China was the leading importer: it accounted for 86.2% of total imports. Chinese manufacturing is part of the global supply chain of both European and international manufacturers who have to ensure that their toys meet all EU safety requirements regardless of where they are manufactured.
Sources of imports from non EU countries
Christmas 2010 was one of the most difficult seasons ever experienced by the European toy industry due to severe weather conditions during the biggest trading weeks of the year. Despite the difficult economic conditions and the severe weather in December 2010, the toy sector did better than expected in the 27 EU Member States. Traditional toy sales in the EU27 amounted to €15.5 billion in 2010.
In terms of market share, the majority of EU toy sales (73%) took place in the industry’s five largest European countries, that is France, Germany, Italy, Spain and the UK. Traditional toy sales in the top five markets were up by 4% in value year on year in 2010 at €11.4 billion.
In terms of revenue (turnover at retail including tax), the European toy market was the second largest in the world in 2010 with the US as the largest market for traditional toys. Total world toy sales in 2010 were approximately €62 billion in 2010, which means that the European market constituted around one quarter of the global toy market.
The leading toy category in the industry’s five largest European markets was infant/preschool toys with almost 20% market share. This category was followed by games/puzzles (11.9%), dolls (11.1%) and outdoor and sports toys (10.9%). As in previous years, these categories combined comprised over half of all toy sales in the top five markets in 2010.
Leading toy categories
Outdoor and sports toys
Arts and crafts
Action figures and accessories
All other toys
The success of the toy sector depends heavily on its capacity to innovate and introduce new products that meet changing consumer needs and wishes. The toy industry dedicates an important part of its investment to market analysis, research and development (R&D) and the protection of intellectual property. The toy sector is one of the most dynamic business sectors in Europe: approximately 60% of toys on the market each year are newly developed products. While some European companies moved production facilities to Asia, research facilities remain in Europe.
The economic footprint of the toy industry in the EU
Around 80% of the sector is composed of SMEs which have less than 50 employees. Even within the main EU economic operator countries, France, Germany, Italy and Spain, toy production is concentrated in some regions which are highly dependent upon the activity of these SMEs as the main source of economic activity and employment.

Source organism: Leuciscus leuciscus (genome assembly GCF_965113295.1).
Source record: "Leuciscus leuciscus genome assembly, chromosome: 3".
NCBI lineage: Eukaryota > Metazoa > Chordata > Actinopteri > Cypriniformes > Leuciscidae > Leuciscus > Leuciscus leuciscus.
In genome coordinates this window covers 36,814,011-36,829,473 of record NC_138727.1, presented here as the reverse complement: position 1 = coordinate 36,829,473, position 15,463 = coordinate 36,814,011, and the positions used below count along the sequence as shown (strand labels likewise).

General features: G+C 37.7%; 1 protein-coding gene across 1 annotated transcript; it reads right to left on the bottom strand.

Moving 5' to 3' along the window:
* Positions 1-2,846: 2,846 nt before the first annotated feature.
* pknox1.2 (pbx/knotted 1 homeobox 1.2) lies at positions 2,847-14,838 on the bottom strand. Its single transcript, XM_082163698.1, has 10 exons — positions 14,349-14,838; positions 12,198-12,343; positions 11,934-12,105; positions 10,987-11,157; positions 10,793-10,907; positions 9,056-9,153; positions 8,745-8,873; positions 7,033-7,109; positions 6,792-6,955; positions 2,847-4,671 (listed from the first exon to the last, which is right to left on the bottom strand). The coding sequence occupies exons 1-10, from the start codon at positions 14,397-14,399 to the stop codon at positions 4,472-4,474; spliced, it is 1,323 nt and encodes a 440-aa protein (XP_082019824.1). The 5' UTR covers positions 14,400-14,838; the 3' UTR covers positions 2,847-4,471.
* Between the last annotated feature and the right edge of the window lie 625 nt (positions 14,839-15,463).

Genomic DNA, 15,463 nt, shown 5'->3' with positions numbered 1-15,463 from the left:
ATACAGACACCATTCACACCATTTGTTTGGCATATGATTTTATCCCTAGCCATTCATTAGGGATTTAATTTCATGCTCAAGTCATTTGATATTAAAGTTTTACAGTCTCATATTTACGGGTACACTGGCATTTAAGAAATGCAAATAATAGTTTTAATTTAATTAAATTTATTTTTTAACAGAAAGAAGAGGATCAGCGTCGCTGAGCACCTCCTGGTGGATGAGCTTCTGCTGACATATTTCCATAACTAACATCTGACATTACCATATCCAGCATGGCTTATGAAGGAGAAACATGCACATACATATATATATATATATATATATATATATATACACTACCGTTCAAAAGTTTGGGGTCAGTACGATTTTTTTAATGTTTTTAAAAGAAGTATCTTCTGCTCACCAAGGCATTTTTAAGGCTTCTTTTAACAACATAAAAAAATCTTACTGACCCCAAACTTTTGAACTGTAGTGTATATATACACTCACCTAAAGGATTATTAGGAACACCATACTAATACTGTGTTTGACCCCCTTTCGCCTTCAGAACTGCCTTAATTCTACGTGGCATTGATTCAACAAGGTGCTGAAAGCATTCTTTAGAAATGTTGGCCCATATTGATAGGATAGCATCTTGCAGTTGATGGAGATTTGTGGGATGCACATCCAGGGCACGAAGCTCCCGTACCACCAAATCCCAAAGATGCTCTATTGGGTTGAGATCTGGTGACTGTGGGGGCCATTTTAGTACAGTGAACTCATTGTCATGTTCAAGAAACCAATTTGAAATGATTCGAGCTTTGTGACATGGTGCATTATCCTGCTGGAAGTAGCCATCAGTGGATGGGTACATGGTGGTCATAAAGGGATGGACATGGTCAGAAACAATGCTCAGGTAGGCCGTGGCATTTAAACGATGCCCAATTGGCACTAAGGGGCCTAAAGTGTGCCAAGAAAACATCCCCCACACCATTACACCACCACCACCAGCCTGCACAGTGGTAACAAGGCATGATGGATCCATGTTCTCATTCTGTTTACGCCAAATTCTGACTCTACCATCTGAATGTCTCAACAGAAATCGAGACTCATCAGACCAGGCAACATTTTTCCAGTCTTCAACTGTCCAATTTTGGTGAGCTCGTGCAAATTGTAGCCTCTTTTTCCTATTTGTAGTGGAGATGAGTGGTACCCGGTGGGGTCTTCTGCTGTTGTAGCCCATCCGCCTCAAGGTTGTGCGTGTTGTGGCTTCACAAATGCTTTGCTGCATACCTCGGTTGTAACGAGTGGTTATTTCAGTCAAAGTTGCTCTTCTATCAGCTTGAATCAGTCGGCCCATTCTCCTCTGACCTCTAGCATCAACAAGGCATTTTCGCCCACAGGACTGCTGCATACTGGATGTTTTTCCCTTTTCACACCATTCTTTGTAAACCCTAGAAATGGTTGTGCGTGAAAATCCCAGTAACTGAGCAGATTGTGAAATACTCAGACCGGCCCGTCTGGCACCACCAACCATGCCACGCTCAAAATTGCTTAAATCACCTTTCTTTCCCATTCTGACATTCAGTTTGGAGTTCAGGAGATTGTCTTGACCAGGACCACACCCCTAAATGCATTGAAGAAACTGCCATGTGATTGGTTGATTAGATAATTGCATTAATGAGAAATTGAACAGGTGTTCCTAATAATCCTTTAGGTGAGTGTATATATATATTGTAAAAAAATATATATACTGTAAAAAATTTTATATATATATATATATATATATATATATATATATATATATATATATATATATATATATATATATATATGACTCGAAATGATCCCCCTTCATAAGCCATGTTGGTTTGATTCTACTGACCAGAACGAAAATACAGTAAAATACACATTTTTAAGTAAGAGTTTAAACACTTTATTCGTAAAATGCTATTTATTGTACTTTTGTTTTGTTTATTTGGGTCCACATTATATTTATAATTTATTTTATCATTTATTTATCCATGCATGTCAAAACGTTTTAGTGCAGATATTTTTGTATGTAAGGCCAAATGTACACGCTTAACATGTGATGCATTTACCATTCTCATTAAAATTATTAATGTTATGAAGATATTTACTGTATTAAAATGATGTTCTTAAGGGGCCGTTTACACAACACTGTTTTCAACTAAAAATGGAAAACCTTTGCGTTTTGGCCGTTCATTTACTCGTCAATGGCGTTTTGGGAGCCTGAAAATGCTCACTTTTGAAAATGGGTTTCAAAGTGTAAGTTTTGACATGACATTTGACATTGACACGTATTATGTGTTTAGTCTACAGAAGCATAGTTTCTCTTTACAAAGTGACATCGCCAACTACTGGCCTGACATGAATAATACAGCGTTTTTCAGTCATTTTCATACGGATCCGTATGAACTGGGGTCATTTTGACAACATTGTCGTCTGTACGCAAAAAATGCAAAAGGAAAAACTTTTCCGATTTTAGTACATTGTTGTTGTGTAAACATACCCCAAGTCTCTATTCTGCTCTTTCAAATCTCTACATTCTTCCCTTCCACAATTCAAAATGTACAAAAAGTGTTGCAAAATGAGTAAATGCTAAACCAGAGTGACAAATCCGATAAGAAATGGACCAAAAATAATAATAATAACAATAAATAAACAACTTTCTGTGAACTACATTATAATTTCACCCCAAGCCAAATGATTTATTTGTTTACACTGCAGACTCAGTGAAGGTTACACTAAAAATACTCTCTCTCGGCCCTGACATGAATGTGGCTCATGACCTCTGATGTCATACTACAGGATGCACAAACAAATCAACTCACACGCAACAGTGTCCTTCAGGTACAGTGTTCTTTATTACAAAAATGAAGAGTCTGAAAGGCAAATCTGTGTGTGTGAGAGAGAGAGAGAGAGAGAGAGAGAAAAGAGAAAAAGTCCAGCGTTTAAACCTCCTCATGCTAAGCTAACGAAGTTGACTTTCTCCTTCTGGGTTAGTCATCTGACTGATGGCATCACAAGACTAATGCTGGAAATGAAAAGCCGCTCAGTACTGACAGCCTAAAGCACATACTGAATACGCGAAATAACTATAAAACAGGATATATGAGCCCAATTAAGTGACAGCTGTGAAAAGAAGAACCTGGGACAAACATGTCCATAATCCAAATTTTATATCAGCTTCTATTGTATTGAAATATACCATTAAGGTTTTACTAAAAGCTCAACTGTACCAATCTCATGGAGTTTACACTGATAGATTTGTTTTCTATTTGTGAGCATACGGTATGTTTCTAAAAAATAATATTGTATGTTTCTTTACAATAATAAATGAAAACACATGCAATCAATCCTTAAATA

Main EU regions of toy production
Lombardy, Piemonte, Marche, Veneto
Franche-Comté, Jura, Rhône-Alpes
Valencia, Cataluña, Alicante
Other regions where toys are economically important are Waterford in Ireland; Billund in Denmark; Malta; South Bohemia and Brno in the Czech Republic; Silesia in Poland; and the North West, East Midlands, Thames Valley/Heathrow Airport and Kent in the UK.
In the past, some toy production migrated to China to take advantage of the more cost-effective manufacturing that was available there. However, we have recently witnessed renewed investment in Europe which is presumably due to the increasing cost of wages and commodities in China. For example:
In May 2011, Smoby Toys, the largest French toymaker, opened a new production centre in Arinthod, in the Jura.
LEGO is increasing its production capacity at its factory in Kladno, Czech Republic, by 25% from May 2012. The company will hire 200 new employees and will open two new production lines where packaging for European market will be done. At the present time the factory employs just over 1,100 people. LEGO recently expanded its capacity at the facility in Kladno but the increased demand for LEGO products means the capacity will be expanded again. LEGO also expects to open a new factory in Hungary in 2013, creating another 1,000 jobs.
In Spain, toy maker Injusa recently announced that it will move its Chinese production back to its factories in Alicante after eight years manufacturing in the Chinese province of Dongguan. Injusa intends to invest €4 million in technology and create 30 more jobs.
While some European companies moved production facilities to Asia, product development, R&D, marketing, and sales facilities remain in Europe. This means that while some components may be manufactured outside Europe, it would be misguided to ignore the value added in Europe and the number of jobs the toy industry provides to Europeans.
All figures refer only to traditional toys and do not include video games.